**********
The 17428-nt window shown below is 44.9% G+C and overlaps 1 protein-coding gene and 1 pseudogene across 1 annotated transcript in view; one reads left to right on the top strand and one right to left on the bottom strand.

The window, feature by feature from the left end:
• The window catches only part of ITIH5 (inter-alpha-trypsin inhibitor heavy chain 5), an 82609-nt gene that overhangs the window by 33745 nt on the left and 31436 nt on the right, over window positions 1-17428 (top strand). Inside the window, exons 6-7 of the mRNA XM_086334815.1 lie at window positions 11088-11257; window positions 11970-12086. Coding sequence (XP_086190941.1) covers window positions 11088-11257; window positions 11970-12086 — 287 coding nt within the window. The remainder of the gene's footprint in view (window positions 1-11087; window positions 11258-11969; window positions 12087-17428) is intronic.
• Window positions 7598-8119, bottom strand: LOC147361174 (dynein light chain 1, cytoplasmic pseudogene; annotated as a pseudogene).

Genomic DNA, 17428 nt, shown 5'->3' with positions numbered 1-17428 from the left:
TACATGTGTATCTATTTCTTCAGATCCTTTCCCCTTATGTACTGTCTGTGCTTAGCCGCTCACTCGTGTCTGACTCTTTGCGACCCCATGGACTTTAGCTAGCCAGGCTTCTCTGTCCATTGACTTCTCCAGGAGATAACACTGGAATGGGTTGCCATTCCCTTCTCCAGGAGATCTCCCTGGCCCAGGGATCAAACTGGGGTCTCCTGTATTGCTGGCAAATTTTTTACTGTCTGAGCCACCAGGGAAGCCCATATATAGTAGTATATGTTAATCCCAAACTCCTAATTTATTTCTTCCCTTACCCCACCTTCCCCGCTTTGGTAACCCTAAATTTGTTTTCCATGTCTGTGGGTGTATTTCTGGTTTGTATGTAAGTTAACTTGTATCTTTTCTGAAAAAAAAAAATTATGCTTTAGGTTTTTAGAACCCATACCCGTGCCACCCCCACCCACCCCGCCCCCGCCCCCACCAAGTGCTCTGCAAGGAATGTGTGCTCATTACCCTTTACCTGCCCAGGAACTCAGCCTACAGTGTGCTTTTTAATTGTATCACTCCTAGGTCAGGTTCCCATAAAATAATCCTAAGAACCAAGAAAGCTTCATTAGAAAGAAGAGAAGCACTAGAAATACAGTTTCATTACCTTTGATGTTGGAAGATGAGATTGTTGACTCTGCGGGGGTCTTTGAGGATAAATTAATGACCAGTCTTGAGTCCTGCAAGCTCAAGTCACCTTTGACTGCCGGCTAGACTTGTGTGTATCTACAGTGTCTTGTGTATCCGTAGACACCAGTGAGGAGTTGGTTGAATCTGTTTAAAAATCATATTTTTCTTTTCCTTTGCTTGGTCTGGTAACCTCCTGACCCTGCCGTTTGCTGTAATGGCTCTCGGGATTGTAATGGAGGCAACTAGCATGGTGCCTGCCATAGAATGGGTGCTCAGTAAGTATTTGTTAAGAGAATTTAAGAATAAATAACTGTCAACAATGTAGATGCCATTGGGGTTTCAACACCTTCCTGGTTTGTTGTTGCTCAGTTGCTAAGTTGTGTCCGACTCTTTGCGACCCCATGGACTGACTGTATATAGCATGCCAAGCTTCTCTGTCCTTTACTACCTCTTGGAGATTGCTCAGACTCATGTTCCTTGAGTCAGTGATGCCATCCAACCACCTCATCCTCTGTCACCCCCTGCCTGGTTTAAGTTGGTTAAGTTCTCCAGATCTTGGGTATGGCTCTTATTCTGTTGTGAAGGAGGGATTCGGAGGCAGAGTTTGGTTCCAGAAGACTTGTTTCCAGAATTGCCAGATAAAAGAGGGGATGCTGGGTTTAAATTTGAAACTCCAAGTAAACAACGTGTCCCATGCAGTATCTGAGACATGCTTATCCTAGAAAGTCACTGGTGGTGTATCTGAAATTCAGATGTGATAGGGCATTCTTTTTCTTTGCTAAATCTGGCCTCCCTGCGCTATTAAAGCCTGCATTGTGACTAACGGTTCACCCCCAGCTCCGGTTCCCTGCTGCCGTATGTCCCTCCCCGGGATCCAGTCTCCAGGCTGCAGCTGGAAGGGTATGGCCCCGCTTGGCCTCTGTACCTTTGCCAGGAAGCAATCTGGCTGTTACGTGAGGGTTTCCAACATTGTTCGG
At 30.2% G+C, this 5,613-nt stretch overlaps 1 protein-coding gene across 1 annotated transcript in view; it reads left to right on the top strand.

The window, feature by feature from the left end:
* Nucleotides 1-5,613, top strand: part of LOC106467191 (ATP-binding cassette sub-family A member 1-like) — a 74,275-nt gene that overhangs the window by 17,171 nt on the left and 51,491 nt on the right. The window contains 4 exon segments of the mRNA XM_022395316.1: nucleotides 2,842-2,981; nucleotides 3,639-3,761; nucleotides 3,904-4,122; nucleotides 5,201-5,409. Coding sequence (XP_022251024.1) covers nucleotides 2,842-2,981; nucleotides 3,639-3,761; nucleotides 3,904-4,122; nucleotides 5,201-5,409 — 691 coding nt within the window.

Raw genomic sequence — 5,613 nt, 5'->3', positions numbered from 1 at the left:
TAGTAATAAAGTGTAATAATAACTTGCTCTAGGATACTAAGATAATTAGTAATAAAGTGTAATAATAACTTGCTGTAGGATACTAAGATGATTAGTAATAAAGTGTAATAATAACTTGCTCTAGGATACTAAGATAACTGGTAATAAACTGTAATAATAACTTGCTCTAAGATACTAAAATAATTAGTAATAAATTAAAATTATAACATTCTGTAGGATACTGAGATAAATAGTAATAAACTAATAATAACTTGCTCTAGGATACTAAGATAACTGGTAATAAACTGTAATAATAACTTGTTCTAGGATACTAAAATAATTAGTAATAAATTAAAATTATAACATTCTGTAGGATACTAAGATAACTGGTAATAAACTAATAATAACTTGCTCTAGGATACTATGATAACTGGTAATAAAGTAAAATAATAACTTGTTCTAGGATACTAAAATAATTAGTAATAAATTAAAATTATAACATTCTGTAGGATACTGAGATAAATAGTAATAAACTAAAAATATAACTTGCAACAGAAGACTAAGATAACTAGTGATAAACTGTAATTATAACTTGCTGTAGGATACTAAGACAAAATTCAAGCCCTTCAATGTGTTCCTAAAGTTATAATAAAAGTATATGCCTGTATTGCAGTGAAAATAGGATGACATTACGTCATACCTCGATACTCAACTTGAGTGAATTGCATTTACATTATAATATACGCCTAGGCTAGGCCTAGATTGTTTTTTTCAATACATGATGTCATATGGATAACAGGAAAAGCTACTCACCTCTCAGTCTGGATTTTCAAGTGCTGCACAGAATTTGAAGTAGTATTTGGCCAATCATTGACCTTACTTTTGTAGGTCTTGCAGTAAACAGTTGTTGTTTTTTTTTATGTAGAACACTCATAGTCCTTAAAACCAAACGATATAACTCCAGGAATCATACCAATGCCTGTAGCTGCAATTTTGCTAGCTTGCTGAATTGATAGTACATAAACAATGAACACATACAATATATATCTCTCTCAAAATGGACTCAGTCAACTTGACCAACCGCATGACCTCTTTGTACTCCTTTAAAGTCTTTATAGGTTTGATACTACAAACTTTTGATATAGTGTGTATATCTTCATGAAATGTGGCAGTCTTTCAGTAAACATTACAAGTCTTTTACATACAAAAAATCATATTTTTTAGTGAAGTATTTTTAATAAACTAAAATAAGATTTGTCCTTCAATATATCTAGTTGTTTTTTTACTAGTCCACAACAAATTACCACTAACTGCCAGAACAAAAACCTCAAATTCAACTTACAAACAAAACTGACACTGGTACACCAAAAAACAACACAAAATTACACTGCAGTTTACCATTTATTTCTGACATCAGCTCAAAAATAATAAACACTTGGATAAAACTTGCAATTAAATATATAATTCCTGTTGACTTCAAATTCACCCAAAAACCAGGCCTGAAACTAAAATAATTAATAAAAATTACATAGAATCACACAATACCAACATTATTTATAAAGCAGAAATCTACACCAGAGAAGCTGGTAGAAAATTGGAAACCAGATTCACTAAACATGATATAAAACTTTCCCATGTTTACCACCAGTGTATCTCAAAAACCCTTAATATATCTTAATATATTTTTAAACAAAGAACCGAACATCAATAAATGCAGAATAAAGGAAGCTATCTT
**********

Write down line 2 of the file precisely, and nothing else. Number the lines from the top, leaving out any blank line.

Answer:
The window, feature by feature from the left end: